Copyright Office To Aereo: Quack All You Want, We Don't Think You're A Cable Service
from the quack-quack dept
Aereo made a filing with the court that basically said that given the Supreme Court's "look like a duck" test finding it a cable service, it seemed pretty clear that the ivi ruling was overturned, and thus it now wants a statutory license to pay retransmission fees. In addition to telling the court this, Aereo also filed with the Copyright Office its application to be eligible for those fees, leading the Copyright Office to send back a somewhat passive aggressive letter saying that it will "accept" the letter "on a provisional basis" but refuses to "process" it because, in its opinion, the ivi ruling means Aereo cannot be a cable company and nothing about the Supreme Court calling Aereo a cable company changes its opinion of that fact.
In the view of the Copyright Office, internet retransmissions of broadcast television fall outside the scope of the Section 111 license. Significantly, in WPIX, Inc. v. ivi Inc.... the Second Circuit deferred to and agreed with the Office's interpretation of Section 111. As explained in that case, Section 111 is meant to encompass "localized retransmission services" that are "regulated as cable systems by the FCC." ... We do not see anything in the Supreme Court's recent decision in American Broadcasting Cos. v. Aereo Inc.... that would alter this conclusion.So... despite the fact that the Supreme Court ruled, pretty directly, that Aereo matches all the important criteria of a cable company to be covered by the laws that regulate cable company retransmissions, the Copyright Office is going to standby the ivi ruling that internet companies can't be cable companies. As reader Gwiz pointed out last week, it's Schrödinger's CATV. When the Supreme Court looks at it for the purposes of making it infringement, it's a CATV. When the Copyright Office looks at for the sake of actually paying those retrans fees, it's no longer a CATV.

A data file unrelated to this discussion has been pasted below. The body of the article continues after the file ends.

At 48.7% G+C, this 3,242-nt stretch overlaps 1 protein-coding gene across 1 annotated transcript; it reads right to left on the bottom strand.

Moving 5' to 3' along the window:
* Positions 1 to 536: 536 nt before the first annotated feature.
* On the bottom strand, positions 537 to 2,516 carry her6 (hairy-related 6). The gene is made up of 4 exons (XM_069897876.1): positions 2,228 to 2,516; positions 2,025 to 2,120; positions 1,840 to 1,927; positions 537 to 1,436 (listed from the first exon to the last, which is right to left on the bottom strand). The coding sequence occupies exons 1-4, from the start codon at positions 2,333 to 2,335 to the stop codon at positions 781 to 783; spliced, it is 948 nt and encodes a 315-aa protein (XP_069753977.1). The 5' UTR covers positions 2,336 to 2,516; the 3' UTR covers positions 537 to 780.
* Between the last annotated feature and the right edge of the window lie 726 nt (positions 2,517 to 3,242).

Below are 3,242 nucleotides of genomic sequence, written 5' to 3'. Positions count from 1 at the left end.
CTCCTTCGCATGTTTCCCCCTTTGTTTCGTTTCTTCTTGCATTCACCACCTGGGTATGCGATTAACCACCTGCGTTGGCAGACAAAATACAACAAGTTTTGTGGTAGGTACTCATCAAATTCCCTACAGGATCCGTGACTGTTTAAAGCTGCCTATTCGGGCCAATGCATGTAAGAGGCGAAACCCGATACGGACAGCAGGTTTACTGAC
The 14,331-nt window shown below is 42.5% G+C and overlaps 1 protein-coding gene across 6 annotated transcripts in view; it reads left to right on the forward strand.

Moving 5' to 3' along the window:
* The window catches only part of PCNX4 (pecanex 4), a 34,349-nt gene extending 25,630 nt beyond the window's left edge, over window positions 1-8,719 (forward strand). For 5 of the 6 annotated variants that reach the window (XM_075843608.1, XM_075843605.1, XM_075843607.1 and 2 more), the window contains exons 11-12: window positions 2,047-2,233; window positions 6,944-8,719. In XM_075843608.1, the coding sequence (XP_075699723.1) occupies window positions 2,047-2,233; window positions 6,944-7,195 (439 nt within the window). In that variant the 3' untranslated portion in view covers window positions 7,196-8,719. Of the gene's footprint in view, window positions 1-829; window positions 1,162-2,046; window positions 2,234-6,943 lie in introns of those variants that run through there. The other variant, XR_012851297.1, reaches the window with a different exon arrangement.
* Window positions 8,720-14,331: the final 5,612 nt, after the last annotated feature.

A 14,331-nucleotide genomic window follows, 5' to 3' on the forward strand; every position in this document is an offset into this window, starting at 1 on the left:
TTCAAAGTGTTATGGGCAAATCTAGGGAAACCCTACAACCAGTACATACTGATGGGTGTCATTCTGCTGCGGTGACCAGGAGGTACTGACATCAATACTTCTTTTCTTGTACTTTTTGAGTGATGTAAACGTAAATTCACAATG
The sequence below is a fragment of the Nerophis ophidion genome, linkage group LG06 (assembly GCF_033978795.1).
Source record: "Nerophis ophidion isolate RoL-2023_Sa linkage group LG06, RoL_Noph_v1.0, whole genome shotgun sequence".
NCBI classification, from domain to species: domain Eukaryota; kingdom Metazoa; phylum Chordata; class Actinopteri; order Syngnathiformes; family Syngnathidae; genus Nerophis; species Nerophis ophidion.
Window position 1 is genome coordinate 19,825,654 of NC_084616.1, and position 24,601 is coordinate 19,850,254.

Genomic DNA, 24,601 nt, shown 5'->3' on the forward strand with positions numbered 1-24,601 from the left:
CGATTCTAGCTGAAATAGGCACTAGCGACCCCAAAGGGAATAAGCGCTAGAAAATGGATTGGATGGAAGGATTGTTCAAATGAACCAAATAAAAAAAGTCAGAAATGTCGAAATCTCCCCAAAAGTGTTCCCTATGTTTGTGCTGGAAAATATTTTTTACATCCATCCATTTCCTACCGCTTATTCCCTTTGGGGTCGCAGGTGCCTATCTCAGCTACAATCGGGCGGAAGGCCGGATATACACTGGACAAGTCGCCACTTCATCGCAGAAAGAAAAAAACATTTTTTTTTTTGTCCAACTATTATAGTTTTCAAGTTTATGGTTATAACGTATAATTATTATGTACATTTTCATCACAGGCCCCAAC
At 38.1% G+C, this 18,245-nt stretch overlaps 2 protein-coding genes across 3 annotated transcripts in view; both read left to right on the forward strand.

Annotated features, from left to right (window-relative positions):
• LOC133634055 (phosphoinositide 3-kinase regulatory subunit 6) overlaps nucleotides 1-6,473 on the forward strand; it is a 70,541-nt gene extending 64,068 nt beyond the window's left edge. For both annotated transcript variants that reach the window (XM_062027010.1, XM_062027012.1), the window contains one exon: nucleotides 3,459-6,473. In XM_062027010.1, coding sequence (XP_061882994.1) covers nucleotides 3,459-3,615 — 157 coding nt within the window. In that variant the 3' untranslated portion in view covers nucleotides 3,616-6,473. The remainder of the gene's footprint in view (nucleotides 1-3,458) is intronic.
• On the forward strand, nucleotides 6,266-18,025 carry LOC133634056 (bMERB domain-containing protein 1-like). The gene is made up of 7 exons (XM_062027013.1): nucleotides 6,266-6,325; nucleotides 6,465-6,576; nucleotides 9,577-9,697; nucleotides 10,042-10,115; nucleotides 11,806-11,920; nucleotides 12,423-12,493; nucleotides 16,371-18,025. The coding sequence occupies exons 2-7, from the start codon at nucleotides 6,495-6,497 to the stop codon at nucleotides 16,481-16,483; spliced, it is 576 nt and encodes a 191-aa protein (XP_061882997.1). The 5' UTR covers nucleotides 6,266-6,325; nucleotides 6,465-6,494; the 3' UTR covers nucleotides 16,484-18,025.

What's perhaps even more troubling here is that there is no reason for the Copyright Office to weigh in here. As is noted in the letter, this issue is currently going to be determined in the courts, and the Copyright Office doesn't need to do anything. But, instead, for no clear reason, it decided to offer its opinion and explain why it won't "process" the letter. Either way, we're left in a situation in which the Supreme Court's ridiculous "quacks like a duck" test is creating confusion.